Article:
NRI. Non-resident Indian.On 5th of July 2017, after three decades of living as an expatriate in Dubai, I renounced the NRI status and returned to India with my navy-blue passport and a bunch of overstuffed suitcases. The word ‘CANCELLED’ was stamped in bold red ink across my residence visa.
On 5th of July 2017, after three decades of living as an expatriate in Dubai, I renounced the NRI status and returned to India with my navy-blue passport and a bunch of overstuffed suitcases. The word ‘CANCELLED’ was stamped in bold red ink across my residence visa.
No more ‘non’, just plain Indian.
What does it take to leave a place you called home for far too long to go back to a country you only experienced sporadically as a charming, nostalgia-evoking space? How do you build new roots as an adult in your thirties? And where do you begin to prepare yourself mentally to handle what it takes to both survive and prosper in a nation that is constantly in a state of disarray?
Where it all began
Like a lot of people, my father moved to Dubai in the 80’s on a quest for a better life. At the time I don’t think he ever imagined that the city would become his home for thirty something years. True to the spirit of helping uplift one’s kin, he helped others find jobs in the Gulf and soon we built a safe cluster of extended family around us in this so called foreign land.
Our Indian-ness was supported by a city that was malleable to the expatriates it housed; my sister and I went to an Indian school ,our parents had only Indian friends, there were even special supermarkets catering to sub-cultures like ‘Perumal Stores’ near the temple for Tamilians, ‘Adil’ supermarket for all things Gujarati and Sindhi, ‘Sunrise’ for Keralites.
My versions of ‘Yeh mera India’
During the peak summer months of July and August, we flew to India for vacation. We boarded the flight with suitcases stuffed with Swiss chocolates, tinned lychees, Jovan Musk spray bottles, dry fruits (only for the deserving souls).
Much excitement awaited us at the other end; ancestral homes, grandparents, cousins congregating to indulge in shenanigans, spontaneous excursions to famous temples, lush mango trees, perennially clogged toilets. After the initial few days of walking on tiptoes and scanning walls for lizards capable of spraying potentially toxic pee on us , we grew accustomed to the way things were and got busy with indulging in utter merriment and destruction.
This chapter of my India fits into one trunk in my heart.
The next one was the two years I spent of my high-schooling in Kodaikanal till 2002, where I studied in an international school with classmates and teachers from around the world in a breathtaking setting of misty mountains, pine-tree forests and orange skies. Although I was physically in the country, it felt like a different world. My mind expanded with a richness in perspective as I built relationships with people so different from me, raked community service hours by volunteering at children’s clinics and with rural initiatives, hiked through muddy terrains and camped besides crystal-clear lakes.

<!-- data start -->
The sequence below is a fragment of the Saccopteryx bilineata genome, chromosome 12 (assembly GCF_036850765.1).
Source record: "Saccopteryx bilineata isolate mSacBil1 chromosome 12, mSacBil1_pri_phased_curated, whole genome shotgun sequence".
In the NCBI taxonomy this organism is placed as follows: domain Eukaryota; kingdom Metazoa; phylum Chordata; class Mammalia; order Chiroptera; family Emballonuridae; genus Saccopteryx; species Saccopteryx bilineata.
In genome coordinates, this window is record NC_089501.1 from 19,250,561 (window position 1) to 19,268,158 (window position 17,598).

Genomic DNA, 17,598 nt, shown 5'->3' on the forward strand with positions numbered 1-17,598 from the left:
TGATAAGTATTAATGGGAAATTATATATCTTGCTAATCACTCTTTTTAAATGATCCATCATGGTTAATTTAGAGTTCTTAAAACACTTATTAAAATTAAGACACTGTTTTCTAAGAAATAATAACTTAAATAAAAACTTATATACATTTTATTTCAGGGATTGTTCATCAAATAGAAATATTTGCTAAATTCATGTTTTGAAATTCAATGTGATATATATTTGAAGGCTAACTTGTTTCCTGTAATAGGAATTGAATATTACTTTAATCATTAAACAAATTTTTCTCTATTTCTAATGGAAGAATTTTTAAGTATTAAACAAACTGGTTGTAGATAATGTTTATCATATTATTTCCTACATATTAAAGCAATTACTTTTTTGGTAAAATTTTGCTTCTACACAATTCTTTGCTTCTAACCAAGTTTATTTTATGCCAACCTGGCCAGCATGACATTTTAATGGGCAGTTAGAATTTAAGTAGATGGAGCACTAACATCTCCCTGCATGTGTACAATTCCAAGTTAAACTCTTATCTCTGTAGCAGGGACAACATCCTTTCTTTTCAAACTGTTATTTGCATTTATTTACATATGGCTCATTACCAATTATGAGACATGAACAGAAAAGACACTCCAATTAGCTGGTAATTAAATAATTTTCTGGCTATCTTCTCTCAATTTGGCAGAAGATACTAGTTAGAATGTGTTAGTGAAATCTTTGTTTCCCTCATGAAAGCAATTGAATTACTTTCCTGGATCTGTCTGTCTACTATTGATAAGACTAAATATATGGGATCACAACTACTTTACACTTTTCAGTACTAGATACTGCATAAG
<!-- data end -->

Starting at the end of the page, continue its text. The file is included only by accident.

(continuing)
This goes into another shelf. Or was it a box? I can’t remember and it doesn’t matter. Just some sort of heart-and-mind-space is all you need to imagine.
After graduating high-school I moved back to Dubai and did my university education there, got a job in Finance, met and married the man I loved. There was no question about where home was; I loved India but Dubai was where I grew up, it was the city that held my past and tied me deeply to its future through my career, friendships and a promising stable future.
A changing city and the expatriate dilemma
In 2012, after a forced retirement enforced upon my father by his employers, my parents left Dubai.
It was heartbreaking to lose one of my anchors to the city. The house we’d grown up in and built decades of memories in had to be packed and handed over to another family. The villa was just concrete, paint and an ancient centralized air-conditioning system. But saying goodbye to it provoked deeper questions.
What next for my parents?
What next for me and my family?
What happens to US thirty years down the line?
A few months later I was pregnant. Faced with some health complications, we decided that it would be best to have the baby in India where there’d be adequate family support. I spent a year in Bangalore, some of it waddling about and most of it as a new mother figuring out how to deal with the massive responsibility of another being. Although I missed the husband and friends and struggled to cope with the cacophony, for the first time I fathomed a life out here.